Origins of Strategy for Justice and Security Sector Reform in Afghanistan and Pakistan

December 2010 – February 2012

Project context

Over the past two decades, building effective and legitimate justice and security institutions has become a central tenet of peace operations by every major actor, from the United States to the United Nations. Justice and security sector reform (JSSR), which includes components such as judicial reform to police and army development, now appears prominently at the center of international stabilization and peacebuilding strategies in Afghanistan and Pakistan. Further, national and international peacebuilders expect to rely even more on JSSR in the future, both when they engage in state-building interventions or assist strong yet fragile states.

However, supporting or driving JSSR in a war-torn country from the outside is a deeply invasive experiment. Such operations tamper with that country’s political institutions when they are fragile, and when the public views their legitimacy with skepticism. Mixed or even disappointing results are widely expected and plausible for many reasons. While we have learned a lot in recent years about the difficult conditions of post-conflict peacebuilding, we have little systematic knowledge about the origins policy makers’ own strategic choices in designing, funding and implementing JSSR programs.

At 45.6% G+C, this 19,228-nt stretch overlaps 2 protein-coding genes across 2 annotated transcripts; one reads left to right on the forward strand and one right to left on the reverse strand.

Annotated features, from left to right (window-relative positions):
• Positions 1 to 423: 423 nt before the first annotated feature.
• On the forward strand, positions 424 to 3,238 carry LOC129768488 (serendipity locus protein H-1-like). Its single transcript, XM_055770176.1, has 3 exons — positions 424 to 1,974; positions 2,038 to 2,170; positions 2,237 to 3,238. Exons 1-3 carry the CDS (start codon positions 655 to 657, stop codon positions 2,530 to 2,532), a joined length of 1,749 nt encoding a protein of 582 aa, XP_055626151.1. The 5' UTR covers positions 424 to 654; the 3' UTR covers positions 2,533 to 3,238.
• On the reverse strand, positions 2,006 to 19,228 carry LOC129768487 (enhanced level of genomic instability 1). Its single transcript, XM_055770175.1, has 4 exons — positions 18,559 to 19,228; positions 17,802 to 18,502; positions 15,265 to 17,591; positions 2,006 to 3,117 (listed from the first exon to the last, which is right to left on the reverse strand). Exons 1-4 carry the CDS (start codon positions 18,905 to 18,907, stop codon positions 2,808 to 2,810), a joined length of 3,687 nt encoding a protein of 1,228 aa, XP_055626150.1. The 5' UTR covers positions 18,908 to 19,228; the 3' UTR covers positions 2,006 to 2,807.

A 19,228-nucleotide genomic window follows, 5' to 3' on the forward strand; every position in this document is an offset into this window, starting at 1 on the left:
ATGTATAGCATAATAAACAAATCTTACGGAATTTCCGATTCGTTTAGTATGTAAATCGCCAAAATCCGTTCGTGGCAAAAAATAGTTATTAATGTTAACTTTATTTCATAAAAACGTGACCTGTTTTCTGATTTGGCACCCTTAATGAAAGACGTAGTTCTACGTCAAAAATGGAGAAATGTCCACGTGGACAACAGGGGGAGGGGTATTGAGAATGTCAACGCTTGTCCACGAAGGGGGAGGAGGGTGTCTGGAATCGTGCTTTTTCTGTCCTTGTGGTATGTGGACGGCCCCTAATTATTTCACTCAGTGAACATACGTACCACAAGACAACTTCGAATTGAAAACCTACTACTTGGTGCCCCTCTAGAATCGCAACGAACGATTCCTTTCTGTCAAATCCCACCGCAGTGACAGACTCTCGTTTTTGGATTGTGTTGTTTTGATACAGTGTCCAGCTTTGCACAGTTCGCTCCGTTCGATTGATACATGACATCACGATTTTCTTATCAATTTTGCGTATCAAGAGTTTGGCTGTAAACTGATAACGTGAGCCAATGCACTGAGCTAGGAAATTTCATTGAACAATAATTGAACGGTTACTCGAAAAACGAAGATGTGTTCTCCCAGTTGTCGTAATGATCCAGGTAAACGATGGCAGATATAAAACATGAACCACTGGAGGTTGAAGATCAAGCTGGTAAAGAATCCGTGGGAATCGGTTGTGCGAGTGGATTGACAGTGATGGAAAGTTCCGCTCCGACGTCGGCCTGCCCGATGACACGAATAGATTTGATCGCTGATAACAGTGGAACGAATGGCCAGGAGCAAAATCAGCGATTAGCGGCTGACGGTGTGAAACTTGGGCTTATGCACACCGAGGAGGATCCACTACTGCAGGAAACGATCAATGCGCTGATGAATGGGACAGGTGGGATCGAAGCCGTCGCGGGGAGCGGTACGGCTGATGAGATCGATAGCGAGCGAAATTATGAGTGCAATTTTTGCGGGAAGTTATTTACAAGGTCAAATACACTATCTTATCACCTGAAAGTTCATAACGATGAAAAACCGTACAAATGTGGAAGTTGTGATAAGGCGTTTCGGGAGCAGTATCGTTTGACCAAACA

Project objectives

This pilot project sought to lay the foundation to fill this gap, focusing on the justice and security sector reform strategies of Germany, the United States, NATO and the EU with regard to Afghanistan and Pakistan in the period 2002-2010. For this time period and these cases, the study asked: What are the factors that account for the key strategic choices made and adapted over time by states and international organizations on justice and security sector reform in war-torn countries?

The study sought to make a dual contribution: First, it provided an empirical analysis of the development of JSSR strategy in the interlinked policy arenas between these specific countries and international organizations. Second, informed by theoretical approaches from the fields of public administration, bureaucratic politics, organization theory and international relations, it identified plausible hypotheses about the factors that drove fundamental strategic choices in these processes.

Project outputs

The project team delivered a journal article on the empirical origins of JSSR strategy as well as a research paper on the theoretical conclusions from the pilot phase. True to its nature as a pilot effort, the project was intended to prepare the ground for a larger follow-on study. The project team therefore delivered a research framework and initial hypotheses on the key factors accounting for strategic choices in the JSSR arena.

For more information on this project, please contact Philipp Rotmann.